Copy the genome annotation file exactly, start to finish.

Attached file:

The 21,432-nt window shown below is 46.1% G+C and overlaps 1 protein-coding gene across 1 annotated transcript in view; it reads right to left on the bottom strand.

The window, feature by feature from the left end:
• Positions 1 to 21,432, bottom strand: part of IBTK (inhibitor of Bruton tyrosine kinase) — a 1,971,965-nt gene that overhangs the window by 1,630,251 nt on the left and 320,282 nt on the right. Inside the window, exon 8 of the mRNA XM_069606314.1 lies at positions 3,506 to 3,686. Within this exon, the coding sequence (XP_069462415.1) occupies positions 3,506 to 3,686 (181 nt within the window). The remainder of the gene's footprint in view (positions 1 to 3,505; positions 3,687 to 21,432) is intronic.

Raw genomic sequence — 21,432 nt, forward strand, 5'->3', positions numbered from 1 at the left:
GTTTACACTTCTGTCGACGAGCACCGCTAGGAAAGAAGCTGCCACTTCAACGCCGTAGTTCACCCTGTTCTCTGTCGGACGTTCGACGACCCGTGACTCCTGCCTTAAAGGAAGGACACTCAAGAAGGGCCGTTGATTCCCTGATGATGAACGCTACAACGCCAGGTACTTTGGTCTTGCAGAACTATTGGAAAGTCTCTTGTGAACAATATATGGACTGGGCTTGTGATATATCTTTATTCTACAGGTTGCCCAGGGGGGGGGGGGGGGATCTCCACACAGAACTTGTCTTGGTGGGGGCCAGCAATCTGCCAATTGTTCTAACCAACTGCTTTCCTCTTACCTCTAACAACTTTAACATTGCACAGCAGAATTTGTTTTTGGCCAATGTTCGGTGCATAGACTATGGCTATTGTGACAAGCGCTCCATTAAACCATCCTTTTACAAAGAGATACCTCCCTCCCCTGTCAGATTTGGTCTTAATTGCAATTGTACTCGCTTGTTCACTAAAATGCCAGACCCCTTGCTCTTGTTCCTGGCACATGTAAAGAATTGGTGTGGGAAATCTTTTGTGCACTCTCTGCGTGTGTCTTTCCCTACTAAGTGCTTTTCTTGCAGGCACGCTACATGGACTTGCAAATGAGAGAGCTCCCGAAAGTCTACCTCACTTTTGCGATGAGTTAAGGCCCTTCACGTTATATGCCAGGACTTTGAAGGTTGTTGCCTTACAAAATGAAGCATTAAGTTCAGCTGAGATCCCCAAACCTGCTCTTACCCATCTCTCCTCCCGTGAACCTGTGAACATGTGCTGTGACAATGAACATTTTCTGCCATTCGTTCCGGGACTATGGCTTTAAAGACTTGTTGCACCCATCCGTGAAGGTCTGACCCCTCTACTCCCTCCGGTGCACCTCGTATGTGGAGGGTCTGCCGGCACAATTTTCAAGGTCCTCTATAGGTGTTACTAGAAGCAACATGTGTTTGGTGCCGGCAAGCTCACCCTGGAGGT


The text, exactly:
The 21,432-nt window shown below is 46.1% G+C and overlaps 1 protein-coding gene across 1 annotated transcript in view; it reads right to left on the bottom strand.

The window, feature by feature from the left end:
• Positions 1 to 21,432, bottom strand: part of IBTK (inhibitor of Bruton tyrosine kinase) — a 1,971,965-nt gene that overhangs the window by 1,630,251 nt on the left and 320,282 nt on the right. Inside the window, exon 8 of the mRNA XM_069606314.1 lies at positions 3,506 to 3,686. Within this exon, the coding sequence (XP_069462415.1) occupies positions 3,506 to 3,686 (181 nt within the window). The remainder of the gene's footprint in view (positions 1 to 3,505; positions 3,687 to 21,432) is intronic.

Raw genomic sequence — 21,432 nt, forward strand, 5'->3', positions numbered from 1 at the left:
GTTTACACTTCTGTCGACGAGCACCGCTAGGAAAGAAGCTGCCACTTCAACGCCGTAGTTCACCCTGTTCTCTGTCGGACGTTCGACGACCCGTGACTCCTGCCTTAAAGGAAGGACACTCAAGAAGGGCCGTTGATTCCCTGATGATGAACGCTACAACGCCAGGTACTTTGGTCTTGCAGAACTATTGGAAAGTCTCTTGTGAACAATATATGGACTGGGCTTGTGATATATCTTTATTCTACAGGTTGCCCAGGGGGGGGGGGGGGGATCTCCACACAGAACTTGTCTTGGTGGGGGCCAGCAATCTGCCAATTGTTCTAACCAACTGCTTTCCTCTTACCTCTAACAACTTTAACATTGCACAGCAGAATTTGTTTTTGGCCAATGTTCGGTGCATAGACTATGGCTATTGTGACAAGCGCTCCATTAAACCATCCTTTTACAAAGAGATACCTCCCTCCCCTGTCAGATTTGGTCTTAATTGCAATTGTACTCGCTTGTTCACTAAAATGCCAGACCCCTTGCTCTTGTTCCTGGCACATGTAAAGAATTGGTGTGGGAAATCTTTTGTGCACTCTCTGCGTGTGTCTTTCCCTACTAAGTGCTTTTCTTGCAGGCACGCTACATGGACTTGCAAATGAGAGAGCTCCCGAAAGTCTACCTCACTTTTGCGATGAGTTAAGGCCCTTCACGTTATATGCCAGGACTTTGAAGGTTGTTGCCTTACAAAATGAAGCATTAAGTTCAGCTGAGATCCCCAAACCTGCTCTTACCCATCTCTCCTCCCGTGAACCTGTGAACATGTGCTGTGACAATGAACATTTTCTGCCATTCGTTCCGGGACTATGGCTTTAAAGACTTGTTGCACCCATCCGTGAAGGTCTGACCCCTCTACTCCCTCCGGTGCACCTCGTATGTGGAGGGTCTGCCGGCACAATTTTCAAGGTCCTCTATAGGTGTTACTAGAAGCAACATGTGTTTGGTGCCGGCAAGCTCACCCTGGAGGT